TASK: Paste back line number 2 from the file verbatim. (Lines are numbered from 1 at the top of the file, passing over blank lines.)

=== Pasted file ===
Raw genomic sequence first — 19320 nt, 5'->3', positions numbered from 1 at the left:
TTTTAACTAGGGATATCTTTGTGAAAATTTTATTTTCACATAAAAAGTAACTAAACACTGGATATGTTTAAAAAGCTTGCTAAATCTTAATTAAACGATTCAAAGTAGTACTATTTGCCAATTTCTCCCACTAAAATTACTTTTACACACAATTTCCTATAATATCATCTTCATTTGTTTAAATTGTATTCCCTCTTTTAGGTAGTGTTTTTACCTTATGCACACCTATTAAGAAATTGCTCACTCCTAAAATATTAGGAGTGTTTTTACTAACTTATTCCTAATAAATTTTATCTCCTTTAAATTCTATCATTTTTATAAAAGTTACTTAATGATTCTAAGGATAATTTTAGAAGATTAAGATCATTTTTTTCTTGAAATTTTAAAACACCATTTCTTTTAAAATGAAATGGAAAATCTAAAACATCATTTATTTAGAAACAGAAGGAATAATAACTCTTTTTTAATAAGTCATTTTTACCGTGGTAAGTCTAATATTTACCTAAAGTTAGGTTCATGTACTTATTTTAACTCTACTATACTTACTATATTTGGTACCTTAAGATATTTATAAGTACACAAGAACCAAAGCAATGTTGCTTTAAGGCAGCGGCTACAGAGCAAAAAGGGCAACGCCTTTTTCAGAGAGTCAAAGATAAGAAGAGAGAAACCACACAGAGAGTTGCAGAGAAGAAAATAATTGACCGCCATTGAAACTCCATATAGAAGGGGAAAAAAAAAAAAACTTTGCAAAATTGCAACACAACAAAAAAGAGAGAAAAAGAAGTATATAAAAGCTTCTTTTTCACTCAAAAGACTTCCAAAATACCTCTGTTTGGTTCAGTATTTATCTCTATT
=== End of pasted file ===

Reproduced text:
TTTTAACTAGGGATATCTTTGTGAAAATTTTATTTTCACATAAAAAGTAACTAAACACTGGATATGTTTAAAAAGCTTGCTAAATCTTAATTAAACGATTCAAAGTAGTACTATTTGCCAATTTCTCCCACTAAAATTACTTTTACACACAATTTCCTATAATATCATCTTCATTTGTTTAAATTGTATTCCCTCTTTTAGGTAGTGTTTTTACCTTATGCACACCTATTAAGAAATTGCTCACTCCTAAAATATTAGGAGTGTTTTTACTAACTTATTCCTAATAAATTTTATCTCCTTTAAATTCTATCATTTTTATAAAAGTTACTTAATGATTCTAAGGATAATTTTAGAAGATTAAGATCATTTTTTTCTTGAAATTTTAAAACACCATTTCTTTTAAAATGAAATGGAAAATCTAAAACATCATTTATTTAGAAACAGAAGGAATAATAACTCTTTTTTAATAAGTCATTTTTACCGTGGTAAGTCTAATATTTACCTAAAGTTAGGTTCATGTACTTATTTTAACTCTACTATACTTACTATATTTGGTACCTTAAGATATTTATAAGTACACAAGAACCAAAGCAATGTTGCTTTAAGGCAGCGGCTACAGAGCAAAAAGGGCAACGCCTTTTTCAGAGAGTCAAAGATAAGAAGAGAGAAACCACACAGAGAGTTGCAGAGAAGAAAATAATTGACCGCCATTGAAACTCCATATAGAAGGGGAAAAAAAAAAAAACTTTGCAAAATTGCAACACAACAAAAAAGAGAGAAAAAGAAGTATATAAAAGCTTCTTTTTCACTCAAAAGACTTCCAAAATACCTCTGTTTGGTTCAGTATTTATCTCTATT